It turns out that when we ‘lean in’ to our end of life, we lean in to our lives and into our relationships.
I think the fundamental oversight is when we other people. What I mean by that is when we talk about people, populations, communities, families, friends, whatever labels we’ve got for humans, when we talk about them like they are separate from us and our jobs –– we alienate people, and the industry. I’m taking on the perspective here of someone working in the health or the aged care system.
The better alternative is to remember that 10 out of 10 of us will die.
When we’re talking about the dying experience, we have to talk about ourselves and our colleagues and everyone else at the same time. So, let’s not pathologize by giving labels to things. Let’s start with a recognition that we’re all in this together. This gives us a change to create intimacy in spaces where it’s really needed. We can imagine the importance of intimacy at the incredible point of birth - so too we need it at death
That’s the first thing we get wrong. The second is that when stakeholders like government or places with health budgets are looking to make dying better, they think more services are needed. Now, more services are always helpful, but we are never going to have enough services to meet the needs of our dying in the next 20 years. There’s just too big of a demographic shift.
The lack of equity of services is a social justice issue, but if all we talk about are services, we’ll miss the wood for the trees.
The answer isn’t to just throw more money into more services, to more medical care. What we need to do is actually build the death literacy of the population so people have more choices, and so they can build social support networks and better fulfill their end of life wishes.
This is bigger than services. This is about education and community mobilization It’s deeply unfair to talk about the need for people to have choice at end of life when we don’t also address the confusion and fear related to just really not being aware of one’s options.
It’s a phrase that our researchers came up with about five or six years ago now. There’s a team called The Caring and End of Life Research Team and it includes the involvement of three universities and our founder, Dr. Kerrie Noonan. All of them were a part of the research and coming up with that term. And, they did a seminal piece of research called Bringing Our Dying Home.
What they did in that research is they followed a number of social networks that turned into care networks, because somebody in that network was dying and they wanted to die at home. They then looked at the attitudes, the behaviors and the impact on the people that were involved in helping someone die.
Next, they looked at the outcome of that experience and they noticed that those people who were involved in a caring network developed this confidence and this ability to talk about their own end of life and to understand the end of life system. That includes palliative care and all the other bits and pieces.
They were reflecting on this set of knowledge and thought that this was similar to health literacy.
When you have a disease, you learn all about the disease and you learn all about the types of drugs you can get in the health system that supports that disease. That’s deemed health literacy, which then made sense that what these researchers saw with people who helped others die is that they had a high death literacy. That’s where the name came from.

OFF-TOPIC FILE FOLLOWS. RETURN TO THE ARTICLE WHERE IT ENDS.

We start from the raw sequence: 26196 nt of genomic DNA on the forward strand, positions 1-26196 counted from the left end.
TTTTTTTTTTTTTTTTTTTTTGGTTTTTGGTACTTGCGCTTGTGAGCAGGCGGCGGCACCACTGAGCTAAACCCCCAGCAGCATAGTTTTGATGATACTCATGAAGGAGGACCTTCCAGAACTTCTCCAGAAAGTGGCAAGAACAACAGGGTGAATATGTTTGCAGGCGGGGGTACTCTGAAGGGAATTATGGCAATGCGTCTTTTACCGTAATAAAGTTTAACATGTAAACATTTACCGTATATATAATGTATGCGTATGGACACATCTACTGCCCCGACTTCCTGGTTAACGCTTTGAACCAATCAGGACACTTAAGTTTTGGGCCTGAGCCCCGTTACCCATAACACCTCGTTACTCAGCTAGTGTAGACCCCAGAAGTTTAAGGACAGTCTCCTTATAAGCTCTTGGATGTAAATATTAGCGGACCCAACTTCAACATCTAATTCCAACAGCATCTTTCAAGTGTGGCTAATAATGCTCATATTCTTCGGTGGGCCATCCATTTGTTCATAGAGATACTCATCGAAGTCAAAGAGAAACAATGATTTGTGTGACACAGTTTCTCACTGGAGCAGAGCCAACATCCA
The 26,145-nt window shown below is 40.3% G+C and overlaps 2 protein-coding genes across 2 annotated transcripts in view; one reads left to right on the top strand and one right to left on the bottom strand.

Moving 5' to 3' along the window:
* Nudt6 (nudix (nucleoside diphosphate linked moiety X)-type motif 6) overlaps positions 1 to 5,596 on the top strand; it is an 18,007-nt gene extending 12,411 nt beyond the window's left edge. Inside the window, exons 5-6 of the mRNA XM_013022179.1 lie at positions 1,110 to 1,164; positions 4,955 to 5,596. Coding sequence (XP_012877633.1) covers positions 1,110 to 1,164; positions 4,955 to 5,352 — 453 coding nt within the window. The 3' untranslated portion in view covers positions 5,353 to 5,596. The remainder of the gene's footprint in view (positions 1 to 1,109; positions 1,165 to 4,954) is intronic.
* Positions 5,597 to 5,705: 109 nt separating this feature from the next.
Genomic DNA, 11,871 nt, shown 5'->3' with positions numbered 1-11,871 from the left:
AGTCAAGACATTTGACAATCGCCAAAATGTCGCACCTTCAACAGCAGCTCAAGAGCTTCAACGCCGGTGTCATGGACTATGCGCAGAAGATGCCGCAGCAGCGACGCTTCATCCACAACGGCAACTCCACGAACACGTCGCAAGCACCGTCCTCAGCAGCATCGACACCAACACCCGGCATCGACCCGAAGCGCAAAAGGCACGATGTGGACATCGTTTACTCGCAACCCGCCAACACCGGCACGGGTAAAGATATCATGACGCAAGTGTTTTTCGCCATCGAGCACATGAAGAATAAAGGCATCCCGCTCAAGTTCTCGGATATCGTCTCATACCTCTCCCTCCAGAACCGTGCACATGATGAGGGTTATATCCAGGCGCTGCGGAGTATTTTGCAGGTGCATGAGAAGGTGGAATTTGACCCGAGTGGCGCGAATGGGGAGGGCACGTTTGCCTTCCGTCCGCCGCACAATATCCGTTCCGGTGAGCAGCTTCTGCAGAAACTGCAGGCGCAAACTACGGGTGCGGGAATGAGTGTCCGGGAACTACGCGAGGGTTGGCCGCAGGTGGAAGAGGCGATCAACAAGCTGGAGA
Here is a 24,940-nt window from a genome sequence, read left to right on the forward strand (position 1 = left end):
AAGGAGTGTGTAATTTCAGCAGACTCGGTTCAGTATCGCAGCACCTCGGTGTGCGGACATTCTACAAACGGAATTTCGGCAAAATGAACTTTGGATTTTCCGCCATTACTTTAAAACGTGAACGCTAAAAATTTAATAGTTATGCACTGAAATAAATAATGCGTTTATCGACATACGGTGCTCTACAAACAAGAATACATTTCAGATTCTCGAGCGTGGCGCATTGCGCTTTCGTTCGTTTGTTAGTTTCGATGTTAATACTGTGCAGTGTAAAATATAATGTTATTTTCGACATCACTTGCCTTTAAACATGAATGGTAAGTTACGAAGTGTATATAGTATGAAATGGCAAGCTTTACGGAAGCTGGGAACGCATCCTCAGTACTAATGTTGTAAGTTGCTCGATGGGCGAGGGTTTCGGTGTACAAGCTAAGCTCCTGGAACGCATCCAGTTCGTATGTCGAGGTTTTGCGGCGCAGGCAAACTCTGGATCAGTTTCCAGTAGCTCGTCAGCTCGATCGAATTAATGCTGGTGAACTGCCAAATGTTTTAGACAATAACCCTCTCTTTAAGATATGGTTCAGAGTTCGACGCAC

The way we develop our death literacy is through experience.
You don’t necessarily develop it by signing up to an online course or going into a seminar. It’s primarily through experiencing the care and death of someone in our networks that we learn.
So, we’re developing a world first death literacy index, which is a survey tool. It’s being validated by the researchers at the moment, but it’s a survey tool that any population group can use and be able to ask and determine:
We can use the results of the index to craft strategies over the next few years to help that population get better at this. I’s an evidence based approach. It’s pretty exciting stuff.
Our mission is to build communities that respond compassionately around end of life, and that’s what gets me out of bed.
Some people might say that about a mission statement and it’s just like, “Well, that’s my job to say that.” But, it’s really not for me and it’s not for our team, because to respond compassionately around end of life is something that people want to do. There’s just a lot of barriers to it.
To make it easier for people, that’s what gets us out of bed.
These days, we get invited into groups of people who already think and feel like us, and they’re just grateful that there’s an organization that can help them. That means that every day we get to hang out with compadres, people that really are committed to the same vision that we have, which is that we all live, grieve and die in line with our values.
I think in the world we’re living in at the moment with so much connection via social media and yet so much disconnection felt.
Massive politicking and power struggles and the climate change crisis….. talking about death is actually the easier topic compared to some of the other topics around the dinner table!
And we’re here to help facilitate it, to help educate people, and to build connection.Back to more articles